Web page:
Date: Tue, 5 Apr 2005 18:47:04 +0200 From: "Fredrik" <carlsbergerensis at hotmail.com> Subject: Re: Enzymes (extraction, half-lifes and location) Thanks Steve for the nice enzyme posts. Good stuff! There are some points that are somewhat cloudy for me and has been bugging me. I wonder if Steve or someone else has some more info on these details. -> impact of moist/water on the amylase decay rate >From various posts on here, and brewing articles we have now decent ballpark data on the half lifes on both amylases in solution at different temps - so far so good. But to consider the extreme of a dry enzyme, trapped inside the dry grain, it is as far as I understand far more stable to heat than in dilution - right? (Otherwise I supposed the kilning would fry away more enzymes than they do.) This raises the question how the half life curve looks, going from dry, increasing the moist, until it reaches full dilution in water? This means we have two datapoints, what does the curve looks like in between? It seems that during a slow liquification process, this might be a factor? Maybe not so easy to account for, but still. What I am at, is that perhaps the not yet extracted enzymes (trapped in the not yet gelatinized starch matrix) doesn't decay as fast as we may expect assuming the same denaturation rates as in full dilution? Any ideas? data? -> dynamics of enzyme extraction, physical location of enzymes I would expect the above issue to apply mainly to the enzymes scattered throughout the endosperm starch? Enzymes in the aleurone are I guess liquified relatively quickly. But as far as liquification of the endosperm, would it be a decent assumption to think that the % liquification correlated to % extraction of endosperm trapped enzymes? I also ask this this because, at a typical predecoct rest, how many % of alpa rep beta enzymes have you actually extracted before toasted the rest in the boil?? >From what i've read, the endosperm is the bulk of the grain, though I've seen some reports that the beta-amylase density is somewhat higher in the embryo part this is still a minor % of the total deposit? I've also seem some claims that the outer layer of the endosperm and the aleurone later have higher enzyme density than the core sections, still I failed to find any numbers.I am also unsure if the distribution of alpha and beta are similar or not? I would really like to get hold of some numbers on the above. They might vary, but some ballpark numbers would be great. This seems to be part of hte key to the optimation process. /Fredrik Return to table of contents
Date: Tue, 5 Apr 2005 13:16:16 -0500 From: "Keith Lemcke" <klemcke at siebelinstitute.com> Subject: Two Scholarships for Siebel Institute The deadline for application to the 2005 Glen Hay Falconer Scholarships is April 20, 2005, and we wanted to remind brewers to get their applications in. The Glen Hay Falconer Foundation Brewing Scholarships consist of two full-tuition scholarships for the World Brewing Academy Concise Course in Brewing Technology held at the Siebel Institute of Technology in Chicago (Oct. 31 - Nov. 11, 2005). The Scholarships are open to professional brewers as well as homebrewers from the Pacific Northwest (including Alaska and Hawaii) and Northern California regions (San Francisco Bay/Monterey Bay areas and north). The selection committee includes brewers and professionals related to the brewing industry. More information about the Glen Hay Falconer Foundation is available at http://sasquatchbrewfest.org/ghff/ and for complete information about applying for the Glen Hay Falconer Scholarships, visit the Siebel Institute Scholarship web page at http://www.siebelinstitute.com/registration/falconer_scholarship.html. Return to table of contents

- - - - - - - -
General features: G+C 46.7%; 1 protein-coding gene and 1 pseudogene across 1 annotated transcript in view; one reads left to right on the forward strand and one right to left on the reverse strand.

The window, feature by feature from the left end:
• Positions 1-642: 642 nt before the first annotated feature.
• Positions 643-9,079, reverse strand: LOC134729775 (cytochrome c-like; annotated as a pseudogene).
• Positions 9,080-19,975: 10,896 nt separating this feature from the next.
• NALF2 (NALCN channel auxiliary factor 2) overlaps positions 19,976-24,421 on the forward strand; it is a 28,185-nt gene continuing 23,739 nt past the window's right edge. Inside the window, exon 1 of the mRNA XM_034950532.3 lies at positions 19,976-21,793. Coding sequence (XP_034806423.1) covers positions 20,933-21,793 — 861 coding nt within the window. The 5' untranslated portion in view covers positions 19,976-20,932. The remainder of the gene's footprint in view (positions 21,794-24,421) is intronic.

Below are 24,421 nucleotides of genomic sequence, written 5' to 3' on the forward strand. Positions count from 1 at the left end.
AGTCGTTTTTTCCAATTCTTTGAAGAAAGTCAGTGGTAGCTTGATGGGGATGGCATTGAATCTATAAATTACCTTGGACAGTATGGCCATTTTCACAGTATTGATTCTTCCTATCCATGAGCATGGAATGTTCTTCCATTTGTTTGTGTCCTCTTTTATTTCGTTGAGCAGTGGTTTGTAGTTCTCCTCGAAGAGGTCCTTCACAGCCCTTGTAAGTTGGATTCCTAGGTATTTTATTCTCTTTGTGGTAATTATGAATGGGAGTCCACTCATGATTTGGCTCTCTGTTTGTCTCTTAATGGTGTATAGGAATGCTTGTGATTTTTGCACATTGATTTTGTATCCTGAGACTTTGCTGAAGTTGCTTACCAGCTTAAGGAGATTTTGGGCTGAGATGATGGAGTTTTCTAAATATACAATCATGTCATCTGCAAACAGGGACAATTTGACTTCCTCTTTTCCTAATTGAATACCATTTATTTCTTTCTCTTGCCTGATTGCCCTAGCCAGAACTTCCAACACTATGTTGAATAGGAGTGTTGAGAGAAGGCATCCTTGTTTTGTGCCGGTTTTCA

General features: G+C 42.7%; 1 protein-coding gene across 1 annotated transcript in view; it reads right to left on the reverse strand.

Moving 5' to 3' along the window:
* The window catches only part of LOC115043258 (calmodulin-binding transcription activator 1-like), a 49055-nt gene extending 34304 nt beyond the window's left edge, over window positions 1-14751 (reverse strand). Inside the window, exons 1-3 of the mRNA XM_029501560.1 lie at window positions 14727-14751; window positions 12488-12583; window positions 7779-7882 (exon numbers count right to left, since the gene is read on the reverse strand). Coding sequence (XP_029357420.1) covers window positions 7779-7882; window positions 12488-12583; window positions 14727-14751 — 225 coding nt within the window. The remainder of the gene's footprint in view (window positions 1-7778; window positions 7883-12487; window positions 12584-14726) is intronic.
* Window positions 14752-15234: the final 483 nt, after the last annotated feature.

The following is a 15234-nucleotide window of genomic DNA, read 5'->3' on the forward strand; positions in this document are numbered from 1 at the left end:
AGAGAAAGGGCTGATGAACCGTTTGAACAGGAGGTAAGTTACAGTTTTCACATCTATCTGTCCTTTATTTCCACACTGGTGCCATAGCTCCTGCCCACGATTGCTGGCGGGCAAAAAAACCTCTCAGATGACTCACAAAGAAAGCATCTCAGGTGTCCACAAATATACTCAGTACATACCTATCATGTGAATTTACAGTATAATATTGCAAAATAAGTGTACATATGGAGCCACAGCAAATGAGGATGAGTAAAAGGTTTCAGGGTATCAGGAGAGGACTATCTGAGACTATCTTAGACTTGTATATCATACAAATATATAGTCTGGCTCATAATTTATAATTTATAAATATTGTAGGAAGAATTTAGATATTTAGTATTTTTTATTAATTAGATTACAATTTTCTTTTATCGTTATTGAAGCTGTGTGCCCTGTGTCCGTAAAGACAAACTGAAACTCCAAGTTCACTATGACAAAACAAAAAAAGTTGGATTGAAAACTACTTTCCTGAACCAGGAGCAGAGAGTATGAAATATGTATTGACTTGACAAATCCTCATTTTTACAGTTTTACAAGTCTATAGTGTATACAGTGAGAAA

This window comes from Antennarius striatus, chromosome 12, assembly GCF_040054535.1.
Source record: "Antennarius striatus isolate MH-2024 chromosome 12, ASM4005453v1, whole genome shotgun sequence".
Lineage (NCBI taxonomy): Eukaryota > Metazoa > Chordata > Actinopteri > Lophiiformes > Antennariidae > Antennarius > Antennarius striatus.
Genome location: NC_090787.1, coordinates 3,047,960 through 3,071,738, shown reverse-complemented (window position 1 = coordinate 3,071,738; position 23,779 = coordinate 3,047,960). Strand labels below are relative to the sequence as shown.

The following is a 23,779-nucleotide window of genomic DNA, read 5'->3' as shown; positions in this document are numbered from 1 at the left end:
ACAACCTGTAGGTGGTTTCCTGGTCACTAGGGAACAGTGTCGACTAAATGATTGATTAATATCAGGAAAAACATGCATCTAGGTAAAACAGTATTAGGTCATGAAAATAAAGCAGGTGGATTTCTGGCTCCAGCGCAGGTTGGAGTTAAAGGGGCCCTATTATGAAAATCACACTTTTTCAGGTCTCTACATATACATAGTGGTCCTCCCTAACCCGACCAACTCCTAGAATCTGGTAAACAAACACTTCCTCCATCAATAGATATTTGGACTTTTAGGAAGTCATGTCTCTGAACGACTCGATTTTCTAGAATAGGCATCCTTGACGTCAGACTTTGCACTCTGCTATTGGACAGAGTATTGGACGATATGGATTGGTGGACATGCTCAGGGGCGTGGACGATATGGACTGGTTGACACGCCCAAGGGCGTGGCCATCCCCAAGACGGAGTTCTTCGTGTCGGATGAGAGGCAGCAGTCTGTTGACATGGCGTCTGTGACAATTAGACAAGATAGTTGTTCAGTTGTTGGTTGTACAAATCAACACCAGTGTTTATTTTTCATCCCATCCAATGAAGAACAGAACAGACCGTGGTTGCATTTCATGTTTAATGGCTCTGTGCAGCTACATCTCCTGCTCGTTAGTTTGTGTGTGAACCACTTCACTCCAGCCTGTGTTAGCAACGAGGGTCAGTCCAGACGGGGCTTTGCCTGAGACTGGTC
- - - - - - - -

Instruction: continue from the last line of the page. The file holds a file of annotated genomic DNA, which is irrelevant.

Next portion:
Date: Tue, 05 Apr 2005 20:15:21 +0100 From: Signalbox Brewery <signalbox.brewery at ntlworld.com> Subject: UK Yeast Event Greetings to the other Brits Chris White of White Labs has offered to give a technical talk to homebrewers in the UK on Sunday 22nd May 2005. It was thought a central location would be best for this one off event. We have made a provisional booking at The Lamp in Birmingham for that Sunday. For a little insight to the pub please see CAMRA info at http://www.birminghamcamra.org.uk/Pubs.htm Upmystreet gives a distance of 0.6 miles from New Street Station Please see http://www.upmystreet.com/overview/?l1=B5+6AH The start time is suggested as being 1.30pm. There has been no discussion about the end time. This is a free event.. Would you please reply if you are interested in attending. This invitation is open to all UK homebrewers and interested parties. If there is sufficient interest within 7 days then we'll book both Chris White and The Lamp. Please also suggest any other elements you think we could include in the day - we're trying to make it worth your while to come. If you feel passionately that the event should be held elsewhere and wish to organise it, let me know as soon as possible. I'll confirm the arrangements here. David Edge Return to table of contents
Date: Tue, 5 Apr 2005 21:02:22 -0400 From: "Mark E. Hogenmiller" <mehogenmiller at cox.net> Subject: Spirit of Free Beer XIII Plan now to enter the Brewers United for Real Potable's (BURP) Thirteenth Annual Spirit of Free Beer (SoFB)competition. - -- The deadline for entries to be submitted is May 6th, 2005. So get your systems brewing! - -- The competition will be held on Saturday May 14th at the Old Dominion Brewing Company in Ashburn, Virginia. The Details The SoFB competition is open to all homebrewers and will judge all BJCP/AHA sanctioned styles including Meads and Ciders. The SoFB competition is judged by experienced BJCP certified judges. The SoFB prides itself on the quality of the comments made and prizes that are awarded. Questions can be addressed to sofborganizer at earthlink.net Information is now available on the Spirit of Free Beer website at http://www.burp.org/events/sofb/2005/ Mark Hogenmiller BURP Minister of Culture Return to table of contents